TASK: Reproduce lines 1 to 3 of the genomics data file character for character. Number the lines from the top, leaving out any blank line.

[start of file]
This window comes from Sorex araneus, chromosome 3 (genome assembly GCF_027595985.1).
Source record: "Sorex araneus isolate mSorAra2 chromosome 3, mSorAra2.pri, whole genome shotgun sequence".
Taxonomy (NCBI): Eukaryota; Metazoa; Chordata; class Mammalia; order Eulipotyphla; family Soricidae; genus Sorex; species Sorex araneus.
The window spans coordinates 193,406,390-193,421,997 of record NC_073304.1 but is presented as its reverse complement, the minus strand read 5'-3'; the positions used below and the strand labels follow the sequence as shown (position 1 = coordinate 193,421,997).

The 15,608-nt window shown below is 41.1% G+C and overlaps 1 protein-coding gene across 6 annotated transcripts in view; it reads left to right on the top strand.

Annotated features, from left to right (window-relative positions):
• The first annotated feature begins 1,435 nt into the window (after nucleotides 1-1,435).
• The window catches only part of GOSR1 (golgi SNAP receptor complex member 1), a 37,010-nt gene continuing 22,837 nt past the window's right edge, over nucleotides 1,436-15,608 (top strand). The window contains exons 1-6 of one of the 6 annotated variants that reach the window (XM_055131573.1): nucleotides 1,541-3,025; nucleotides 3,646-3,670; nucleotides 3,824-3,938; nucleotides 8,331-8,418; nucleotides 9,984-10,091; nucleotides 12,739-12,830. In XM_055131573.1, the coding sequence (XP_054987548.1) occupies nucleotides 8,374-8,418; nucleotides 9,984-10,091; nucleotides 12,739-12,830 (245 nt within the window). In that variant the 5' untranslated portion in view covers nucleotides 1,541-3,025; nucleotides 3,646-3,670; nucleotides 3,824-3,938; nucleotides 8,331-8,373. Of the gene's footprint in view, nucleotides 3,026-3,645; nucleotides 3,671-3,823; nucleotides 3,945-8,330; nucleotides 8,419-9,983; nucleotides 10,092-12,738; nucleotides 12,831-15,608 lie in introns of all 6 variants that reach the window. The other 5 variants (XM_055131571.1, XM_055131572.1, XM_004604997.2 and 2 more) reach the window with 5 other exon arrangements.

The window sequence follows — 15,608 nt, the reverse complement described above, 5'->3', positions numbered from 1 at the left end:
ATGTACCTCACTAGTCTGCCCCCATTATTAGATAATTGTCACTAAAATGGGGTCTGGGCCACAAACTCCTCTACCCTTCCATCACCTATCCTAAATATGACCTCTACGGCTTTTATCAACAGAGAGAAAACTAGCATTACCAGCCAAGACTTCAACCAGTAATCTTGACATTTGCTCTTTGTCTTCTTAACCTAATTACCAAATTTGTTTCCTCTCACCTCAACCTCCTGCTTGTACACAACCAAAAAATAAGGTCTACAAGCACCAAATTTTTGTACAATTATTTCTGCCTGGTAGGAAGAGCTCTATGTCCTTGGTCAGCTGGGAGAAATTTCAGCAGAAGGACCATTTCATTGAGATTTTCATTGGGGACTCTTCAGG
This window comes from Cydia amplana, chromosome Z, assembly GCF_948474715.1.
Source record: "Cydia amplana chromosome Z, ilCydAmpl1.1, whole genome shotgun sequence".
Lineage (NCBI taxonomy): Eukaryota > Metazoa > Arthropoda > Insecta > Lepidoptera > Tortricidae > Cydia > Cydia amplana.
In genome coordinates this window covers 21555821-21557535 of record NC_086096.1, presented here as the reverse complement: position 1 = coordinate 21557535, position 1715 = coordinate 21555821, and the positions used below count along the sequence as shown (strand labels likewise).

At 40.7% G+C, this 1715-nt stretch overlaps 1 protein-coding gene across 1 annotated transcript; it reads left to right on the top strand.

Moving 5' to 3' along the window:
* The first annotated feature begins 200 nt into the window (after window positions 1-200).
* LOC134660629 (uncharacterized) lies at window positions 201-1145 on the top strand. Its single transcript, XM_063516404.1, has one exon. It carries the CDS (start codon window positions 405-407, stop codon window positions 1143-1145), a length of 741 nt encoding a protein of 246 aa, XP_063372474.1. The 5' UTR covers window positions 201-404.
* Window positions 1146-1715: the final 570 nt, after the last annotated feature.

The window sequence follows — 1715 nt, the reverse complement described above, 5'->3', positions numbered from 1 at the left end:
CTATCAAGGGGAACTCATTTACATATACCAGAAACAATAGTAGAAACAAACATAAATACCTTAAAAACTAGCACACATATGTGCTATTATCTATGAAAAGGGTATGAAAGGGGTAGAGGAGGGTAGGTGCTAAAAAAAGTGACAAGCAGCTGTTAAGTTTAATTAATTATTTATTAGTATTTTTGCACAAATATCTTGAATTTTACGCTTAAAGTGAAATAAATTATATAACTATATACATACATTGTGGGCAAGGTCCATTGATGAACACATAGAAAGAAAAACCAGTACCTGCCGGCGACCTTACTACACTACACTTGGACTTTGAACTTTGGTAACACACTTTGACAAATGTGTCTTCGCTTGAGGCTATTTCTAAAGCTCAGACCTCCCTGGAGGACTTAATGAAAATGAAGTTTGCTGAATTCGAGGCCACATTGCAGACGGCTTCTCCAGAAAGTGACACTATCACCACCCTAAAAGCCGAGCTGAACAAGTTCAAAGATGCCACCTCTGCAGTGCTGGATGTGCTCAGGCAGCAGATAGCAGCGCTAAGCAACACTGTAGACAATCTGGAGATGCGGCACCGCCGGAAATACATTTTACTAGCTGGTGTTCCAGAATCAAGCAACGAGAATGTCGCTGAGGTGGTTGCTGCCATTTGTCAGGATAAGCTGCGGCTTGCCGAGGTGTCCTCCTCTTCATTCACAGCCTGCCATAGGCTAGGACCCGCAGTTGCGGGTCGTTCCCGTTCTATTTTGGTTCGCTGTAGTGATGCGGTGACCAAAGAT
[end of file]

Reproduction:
This window comes from Sorex araneus, chromosome 3 (genome assembly GCF_027595985.1).
Source record: "Sorex araneus isolate mSorAra2 chromosome 3, mSorAra2.pri, whole genome shotgun sequence".
Taxonomy (NCBI): Eukaryota; Metazoa; Chordata; class Mammalia; order Eulipotyphla; family Soricidae; genus Sorex; species Sorex araneus.